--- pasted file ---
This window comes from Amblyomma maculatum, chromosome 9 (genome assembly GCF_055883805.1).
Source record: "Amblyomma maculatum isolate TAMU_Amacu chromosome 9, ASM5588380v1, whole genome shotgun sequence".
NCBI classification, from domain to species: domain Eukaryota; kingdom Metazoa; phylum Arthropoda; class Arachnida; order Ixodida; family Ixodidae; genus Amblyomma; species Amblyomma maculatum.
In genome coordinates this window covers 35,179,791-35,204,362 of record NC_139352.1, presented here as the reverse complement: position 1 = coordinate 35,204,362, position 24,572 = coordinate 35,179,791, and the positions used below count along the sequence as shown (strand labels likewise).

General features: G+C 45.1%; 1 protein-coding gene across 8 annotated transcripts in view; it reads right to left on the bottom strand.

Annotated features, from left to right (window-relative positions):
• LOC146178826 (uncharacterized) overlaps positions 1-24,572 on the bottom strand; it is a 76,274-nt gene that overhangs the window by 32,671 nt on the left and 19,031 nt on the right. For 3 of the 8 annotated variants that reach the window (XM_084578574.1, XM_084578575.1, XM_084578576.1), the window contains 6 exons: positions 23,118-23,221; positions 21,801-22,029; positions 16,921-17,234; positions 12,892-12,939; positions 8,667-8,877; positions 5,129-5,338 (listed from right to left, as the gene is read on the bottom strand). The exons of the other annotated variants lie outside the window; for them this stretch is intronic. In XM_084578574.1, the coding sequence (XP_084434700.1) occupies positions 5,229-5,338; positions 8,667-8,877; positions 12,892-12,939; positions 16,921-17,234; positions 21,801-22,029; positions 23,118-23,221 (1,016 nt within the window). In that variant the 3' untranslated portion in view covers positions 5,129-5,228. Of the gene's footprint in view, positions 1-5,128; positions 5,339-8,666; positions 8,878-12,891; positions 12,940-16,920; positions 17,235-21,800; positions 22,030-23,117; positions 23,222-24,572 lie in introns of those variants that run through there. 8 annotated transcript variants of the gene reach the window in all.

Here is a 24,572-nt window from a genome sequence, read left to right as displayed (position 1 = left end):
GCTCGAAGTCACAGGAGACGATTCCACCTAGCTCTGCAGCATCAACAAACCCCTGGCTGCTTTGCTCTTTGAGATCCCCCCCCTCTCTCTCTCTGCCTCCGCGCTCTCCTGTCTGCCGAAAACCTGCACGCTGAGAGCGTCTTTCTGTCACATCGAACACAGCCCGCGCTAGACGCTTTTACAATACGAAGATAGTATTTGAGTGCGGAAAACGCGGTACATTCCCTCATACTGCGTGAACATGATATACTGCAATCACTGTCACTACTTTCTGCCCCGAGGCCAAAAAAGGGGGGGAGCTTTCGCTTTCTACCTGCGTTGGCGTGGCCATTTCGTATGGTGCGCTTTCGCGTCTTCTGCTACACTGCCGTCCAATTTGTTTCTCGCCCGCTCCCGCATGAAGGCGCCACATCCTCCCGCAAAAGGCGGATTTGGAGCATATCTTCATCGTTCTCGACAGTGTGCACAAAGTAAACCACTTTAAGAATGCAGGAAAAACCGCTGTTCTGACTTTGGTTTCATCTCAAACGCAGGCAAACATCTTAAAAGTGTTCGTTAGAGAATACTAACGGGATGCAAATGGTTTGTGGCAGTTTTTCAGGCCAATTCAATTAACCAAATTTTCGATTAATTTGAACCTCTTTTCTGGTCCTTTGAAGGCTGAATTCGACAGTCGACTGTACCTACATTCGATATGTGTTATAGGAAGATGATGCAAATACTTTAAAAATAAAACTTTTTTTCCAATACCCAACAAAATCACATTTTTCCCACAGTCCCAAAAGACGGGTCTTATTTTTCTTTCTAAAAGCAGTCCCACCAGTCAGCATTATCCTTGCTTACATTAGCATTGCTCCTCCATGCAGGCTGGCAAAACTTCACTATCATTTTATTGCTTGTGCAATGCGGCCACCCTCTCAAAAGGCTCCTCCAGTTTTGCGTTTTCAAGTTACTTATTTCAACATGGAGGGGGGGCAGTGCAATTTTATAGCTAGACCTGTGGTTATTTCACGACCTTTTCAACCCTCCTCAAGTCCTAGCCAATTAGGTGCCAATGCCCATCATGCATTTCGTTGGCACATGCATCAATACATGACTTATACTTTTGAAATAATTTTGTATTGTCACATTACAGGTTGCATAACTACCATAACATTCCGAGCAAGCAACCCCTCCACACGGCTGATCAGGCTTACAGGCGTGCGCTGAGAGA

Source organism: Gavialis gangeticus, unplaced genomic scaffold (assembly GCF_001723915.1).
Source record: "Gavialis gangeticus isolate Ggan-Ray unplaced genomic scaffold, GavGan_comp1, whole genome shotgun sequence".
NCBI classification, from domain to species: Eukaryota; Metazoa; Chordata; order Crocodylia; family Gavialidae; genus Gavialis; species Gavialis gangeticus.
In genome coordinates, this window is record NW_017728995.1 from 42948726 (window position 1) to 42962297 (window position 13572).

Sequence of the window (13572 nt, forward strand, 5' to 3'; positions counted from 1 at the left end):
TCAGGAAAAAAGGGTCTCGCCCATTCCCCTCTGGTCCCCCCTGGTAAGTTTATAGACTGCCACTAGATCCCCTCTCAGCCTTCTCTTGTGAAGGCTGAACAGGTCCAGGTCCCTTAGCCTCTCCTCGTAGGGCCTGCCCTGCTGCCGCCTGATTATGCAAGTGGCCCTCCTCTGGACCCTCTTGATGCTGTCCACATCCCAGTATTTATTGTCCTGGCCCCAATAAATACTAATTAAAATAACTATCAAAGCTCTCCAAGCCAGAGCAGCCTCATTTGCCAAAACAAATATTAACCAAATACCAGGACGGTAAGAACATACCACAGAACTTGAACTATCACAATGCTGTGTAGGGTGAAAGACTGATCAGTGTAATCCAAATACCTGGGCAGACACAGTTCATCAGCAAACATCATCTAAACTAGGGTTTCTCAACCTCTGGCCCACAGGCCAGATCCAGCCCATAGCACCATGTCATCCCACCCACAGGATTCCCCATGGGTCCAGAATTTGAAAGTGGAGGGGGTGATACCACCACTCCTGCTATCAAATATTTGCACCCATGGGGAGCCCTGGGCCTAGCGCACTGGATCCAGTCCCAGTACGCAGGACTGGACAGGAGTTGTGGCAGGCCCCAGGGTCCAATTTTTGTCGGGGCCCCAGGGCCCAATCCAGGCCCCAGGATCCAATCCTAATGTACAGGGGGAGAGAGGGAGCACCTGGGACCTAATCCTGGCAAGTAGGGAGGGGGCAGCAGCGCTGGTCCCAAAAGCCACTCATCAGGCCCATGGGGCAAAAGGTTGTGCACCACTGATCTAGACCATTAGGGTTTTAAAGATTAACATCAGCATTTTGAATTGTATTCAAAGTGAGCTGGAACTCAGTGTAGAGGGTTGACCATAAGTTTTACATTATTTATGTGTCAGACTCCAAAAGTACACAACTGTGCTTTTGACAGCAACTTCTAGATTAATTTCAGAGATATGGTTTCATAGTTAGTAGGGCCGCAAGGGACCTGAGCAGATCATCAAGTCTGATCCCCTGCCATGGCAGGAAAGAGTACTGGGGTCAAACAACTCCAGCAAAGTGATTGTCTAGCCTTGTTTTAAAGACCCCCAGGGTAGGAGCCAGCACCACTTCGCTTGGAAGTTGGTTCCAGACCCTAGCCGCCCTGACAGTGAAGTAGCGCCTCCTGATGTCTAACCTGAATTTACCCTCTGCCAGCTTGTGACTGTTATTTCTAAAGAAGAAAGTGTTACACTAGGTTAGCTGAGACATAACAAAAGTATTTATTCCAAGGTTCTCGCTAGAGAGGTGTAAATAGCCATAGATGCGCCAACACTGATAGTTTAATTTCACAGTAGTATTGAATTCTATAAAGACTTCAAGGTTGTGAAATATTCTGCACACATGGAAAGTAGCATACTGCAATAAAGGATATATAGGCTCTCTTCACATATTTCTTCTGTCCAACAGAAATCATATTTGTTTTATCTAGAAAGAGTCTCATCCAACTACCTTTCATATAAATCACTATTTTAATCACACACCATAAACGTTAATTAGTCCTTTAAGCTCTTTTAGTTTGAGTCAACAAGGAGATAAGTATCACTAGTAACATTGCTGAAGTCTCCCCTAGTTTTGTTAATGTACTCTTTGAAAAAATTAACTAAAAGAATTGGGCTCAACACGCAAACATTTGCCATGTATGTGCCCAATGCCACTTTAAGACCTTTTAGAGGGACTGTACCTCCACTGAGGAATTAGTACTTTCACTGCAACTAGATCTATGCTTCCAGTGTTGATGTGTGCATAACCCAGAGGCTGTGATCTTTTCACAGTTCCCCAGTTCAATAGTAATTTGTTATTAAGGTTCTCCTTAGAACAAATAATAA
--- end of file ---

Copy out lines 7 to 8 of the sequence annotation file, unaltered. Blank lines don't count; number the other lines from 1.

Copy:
• LOC146178826 (uncharacterized) overlaps positions 1-24,572 on the bottom strand; it is a 76,274-nt gene that overhangs the window by 32,671 nt on the left and 19,031 nt on the right. For 3 of the 8 annotated variants that reach the window (XM_084578574.1, XM_084578575.1, XM_084578576.1), the window contains 6 exons: positions 23,118-23,221; positions 21,801-22,029; positions 16,921-17,234; positions 12,892-12,939; positions 8,667-8,877; positions 5,129-5,338 (listed from right to left, as the gene is read on the bottom strand). The exons of the other annotated variants lie outside the window; for them this stretch is intronic. In XM_084578574.1, the coding sequence (XP_084434700.1) occupies positions 5,229-5,338; positions 8,667-8,877; positions 12,892-12,939; positions 16,921-17,234; positions 21,801-22,029; positions 23,118-23,221 (1,016 nt within the window). In that variant the 3' untranslated portion in view covers positions 5,129-5,228. Of the gene's footprint in view, positions 1-5,128; positions 5,339-8,666; positions 8,878-12,891; positions 12,940-16,920; positions 17,235-21,800; positions 22,030-23,117; positions 23,222-24,572 lie in introns of those variants that run through there. 8 annotated transcript variants of the gene reach the window in all.

Here is a 24,572-nt window from a genome sequence, read left to right as displayed (position 1 = left end):